Project Contract Strategies

In the world of projects, contractual strategy if among the most important decisions. In this article, we’ll introduce the most commonly used contractual arrangements from the owner’s perspective.

The owner’s success in the project is about selecting the right partners and right strategy. Strategy for sharing the risks, responsibilities and rewards with the partners plays a key role in how project objectives and challenges are met. All these are defined firstly by the selection of contractual principle, and finally detailed in the contract.

There are several contracting options from project owner’s perspective from where to select. Selection criteria includes project financing and risk allocation, availability of contractors and bargaining power, knowledge and possession of proprietary technologies, and adaptability with time to market needs.

We talked to several different stakeholders who look for right contractual setup for their projects. The result of the discussions can be found in the following summary of strategies and their characteristics.

Typical Variants of contract strategies


  • Owner engages a design consultant (OE, Owner’s Engineer) to prepare concept-, basic- and sometimes also detailed design of the proposed project prior to the owner engaging the construction contractor(s). Sometimes referred as Plan-Bid-Build model.

EPCM, Engineering, Procurement, Construction Management

  • EPCM contractor acts as the owner’s agent (in engineering, procurement and construction) and creates contractual relationships with suppliers and contractors on behalf of the owner. Contracts are done either directly between the owner and contractor and subordinated to be managed by the EPCM, or in some occasions (typically services) they may be included in the EPCM partner’s scope.


  • Alliancing is a collaborative, incentive driven method of contracting, where all the participants work co-operatively to the same end, sharing the risk and rewards of bringing in the project within time and under cost.

EPC, Engineering, Procurement, Construction

  • Owner’s signs an EPC contractor. The engineering and construction contractor will carry out the detailed engineering design of the project, procure all the equipment and materials necessary, and then construct to deliver a functioning facility or asset to their clients with guaranteed performance.

Typical strategy elements and impacts

Owner’s competence level and need for O/M: If owner has extensive domain knowledge, resources and access to resources, or need for the same resources during operational phase, it increases the capability and need for carrying the risk a lot.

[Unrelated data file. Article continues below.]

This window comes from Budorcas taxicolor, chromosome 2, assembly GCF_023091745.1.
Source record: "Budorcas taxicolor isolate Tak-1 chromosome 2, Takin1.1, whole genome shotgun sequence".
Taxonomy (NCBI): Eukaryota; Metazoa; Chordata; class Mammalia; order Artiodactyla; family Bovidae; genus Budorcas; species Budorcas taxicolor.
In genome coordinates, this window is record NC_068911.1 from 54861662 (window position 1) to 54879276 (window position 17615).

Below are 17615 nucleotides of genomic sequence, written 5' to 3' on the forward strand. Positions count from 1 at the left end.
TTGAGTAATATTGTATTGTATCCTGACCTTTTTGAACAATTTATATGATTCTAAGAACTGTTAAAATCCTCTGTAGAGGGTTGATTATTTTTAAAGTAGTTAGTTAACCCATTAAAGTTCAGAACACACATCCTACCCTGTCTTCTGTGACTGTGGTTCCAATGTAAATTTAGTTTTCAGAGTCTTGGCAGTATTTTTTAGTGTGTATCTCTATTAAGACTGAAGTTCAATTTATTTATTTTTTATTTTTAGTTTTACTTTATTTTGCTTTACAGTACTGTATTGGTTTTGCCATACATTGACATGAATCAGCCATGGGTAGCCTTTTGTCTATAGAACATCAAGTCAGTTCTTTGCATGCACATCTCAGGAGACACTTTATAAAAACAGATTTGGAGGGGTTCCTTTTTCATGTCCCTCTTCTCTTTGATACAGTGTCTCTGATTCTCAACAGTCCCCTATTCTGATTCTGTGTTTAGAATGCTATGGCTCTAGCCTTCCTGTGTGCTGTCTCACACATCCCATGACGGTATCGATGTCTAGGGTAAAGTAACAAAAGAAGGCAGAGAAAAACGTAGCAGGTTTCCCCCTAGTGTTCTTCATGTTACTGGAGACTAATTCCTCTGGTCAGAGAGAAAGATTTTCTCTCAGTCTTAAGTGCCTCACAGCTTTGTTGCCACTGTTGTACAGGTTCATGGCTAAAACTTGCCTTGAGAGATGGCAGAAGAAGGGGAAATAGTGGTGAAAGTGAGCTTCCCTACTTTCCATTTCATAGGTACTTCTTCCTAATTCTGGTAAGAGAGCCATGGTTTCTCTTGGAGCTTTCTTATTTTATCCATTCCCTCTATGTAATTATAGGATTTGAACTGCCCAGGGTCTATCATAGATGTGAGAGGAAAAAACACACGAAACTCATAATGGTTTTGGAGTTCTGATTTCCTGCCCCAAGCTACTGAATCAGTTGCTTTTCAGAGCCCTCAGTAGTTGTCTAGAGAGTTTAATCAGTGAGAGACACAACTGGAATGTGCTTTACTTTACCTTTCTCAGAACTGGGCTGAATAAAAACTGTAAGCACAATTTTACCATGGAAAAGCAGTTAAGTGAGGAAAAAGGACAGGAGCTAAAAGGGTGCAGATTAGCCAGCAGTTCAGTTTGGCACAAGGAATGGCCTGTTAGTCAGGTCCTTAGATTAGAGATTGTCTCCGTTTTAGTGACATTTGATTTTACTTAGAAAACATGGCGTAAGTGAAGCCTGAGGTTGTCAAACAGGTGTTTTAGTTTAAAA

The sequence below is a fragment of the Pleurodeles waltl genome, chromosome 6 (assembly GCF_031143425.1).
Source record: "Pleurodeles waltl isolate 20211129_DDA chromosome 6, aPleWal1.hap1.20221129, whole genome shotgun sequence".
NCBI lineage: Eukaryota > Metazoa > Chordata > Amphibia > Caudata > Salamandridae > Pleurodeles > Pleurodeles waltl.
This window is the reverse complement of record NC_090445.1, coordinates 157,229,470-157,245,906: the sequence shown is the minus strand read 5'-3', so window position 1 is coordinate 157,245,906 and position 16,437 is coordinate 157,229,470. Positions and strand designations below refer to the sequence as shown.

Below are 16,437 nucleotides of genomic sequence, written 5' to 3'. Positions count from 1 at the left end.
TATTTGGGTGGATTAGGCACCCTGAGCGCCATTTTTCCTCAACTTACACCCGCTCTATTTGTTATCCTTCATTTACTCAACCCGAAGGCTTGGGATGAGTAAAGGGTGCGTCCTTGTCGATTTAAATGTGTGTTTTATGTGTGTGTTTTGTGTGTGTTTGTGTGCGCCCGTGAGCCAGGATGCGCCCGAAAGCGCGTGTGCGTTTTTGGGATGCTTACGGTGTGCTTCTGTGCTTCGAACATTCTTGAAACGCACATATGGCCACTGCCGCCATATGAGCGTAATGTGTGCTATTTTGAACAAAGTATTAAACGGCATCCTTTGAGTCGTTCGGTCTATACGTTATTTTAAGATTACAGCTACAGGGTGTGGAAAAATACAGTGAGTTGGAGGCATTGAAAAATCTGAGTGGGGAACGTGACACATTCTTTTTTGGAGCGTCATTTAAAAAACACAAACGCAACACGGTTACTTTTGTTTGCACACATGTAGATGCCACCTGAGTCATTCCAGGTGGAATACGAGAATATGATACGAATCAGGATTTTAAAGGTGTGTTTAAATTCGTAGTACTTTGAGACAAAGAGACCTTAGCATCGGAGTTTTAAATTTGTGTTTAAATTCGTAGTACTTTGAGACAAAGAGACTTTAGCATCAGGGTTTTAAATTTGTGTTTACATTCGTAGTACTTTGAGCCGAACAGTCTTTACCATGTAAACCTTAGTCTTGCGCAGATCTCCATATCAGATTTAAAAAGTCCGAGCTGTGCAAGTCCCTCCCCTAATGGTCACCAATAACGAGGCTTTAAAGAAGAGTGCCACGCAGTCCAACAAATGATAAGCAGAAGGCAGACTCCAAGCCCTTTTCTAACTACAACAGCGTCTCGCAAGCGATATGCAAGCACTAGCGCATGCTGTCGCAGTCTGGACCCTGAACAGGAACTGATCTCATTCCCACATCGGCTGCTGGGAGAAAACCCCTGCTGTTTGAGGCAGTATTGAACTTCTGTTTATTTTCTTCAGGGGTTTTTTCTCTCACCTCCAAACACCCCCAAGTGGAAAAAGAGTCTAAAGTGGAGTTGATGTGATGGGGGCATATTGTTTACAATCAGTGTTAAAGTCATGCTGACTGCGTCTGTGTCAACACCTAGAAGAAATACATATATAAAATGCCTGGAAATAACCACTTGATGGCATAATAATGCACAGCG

Owner’s Bargaining power: This is a complex element, that depends on availability of competing technologies/suppliers (proprietary process technology etc.), volume and repeatability in future projects, and owner’s own capabilities. Bargaining power often correlates well with Owner’s own competence level.

Project Price/Cost: The cost of project is usually high in models where risk is shared (Alliancing) or contractor is carrying most of the risk (EPC). The risk is loaded with a price tag: Typically, the cost of EPC compared to traditional model can be more than 20% higher, however EPC comes with a performance guarantee which mitigates the risks. Cost of Alliancing has been statistically even higher than EPC.

Risks and Liabilities: In addition to project cost, this is the most influential factor. It affects – not only the direct project cost (budget overrun) – but also to the indirect costs and other risks related to time, quality and HSE. Typically, the owners are more risk averse the more project is financed by project financing instruments or direct debt.

Contractor availability: The ease of finding the right contractors and alliance partners varies a lot. Based on discussions, certain teams are easier to establish than others. EPCM contractors are often easier than higher risk carriers (EPCs). Alliancing is usually challenging, especially on small markets like Scandinavia.

Adaptability: Possibility to adapt to changes in scheduling, domain changes (e.g. supply/demand), and flexibility in selecting the contractor and suppliers. The environmental aspects are also requiring more and more adaptability as the legislation, funding and general acceptance and opinion are affecting into it. Also worthwhile considering is the overall quality of the investment. EPC’s typically aim for minimum-to-decent viable level to meet performance guarantee, while other models might prove better in that sense.

Prohoc offers services for all major project stakeholders. For the owner of small-to-mid scale projects, our ePCM -service can prove efficient when there is no need or possibility to grasp the benefits of EPC. We can work as owner’s Project Partner in a traditional setup, where the owner engages a design partner for the concept and basic design, while Prohoc takes care of the project, procurement and construction management.

Don’t hesitate to contact us!

Scope Stakeholder Magazine

Winter 2017/2018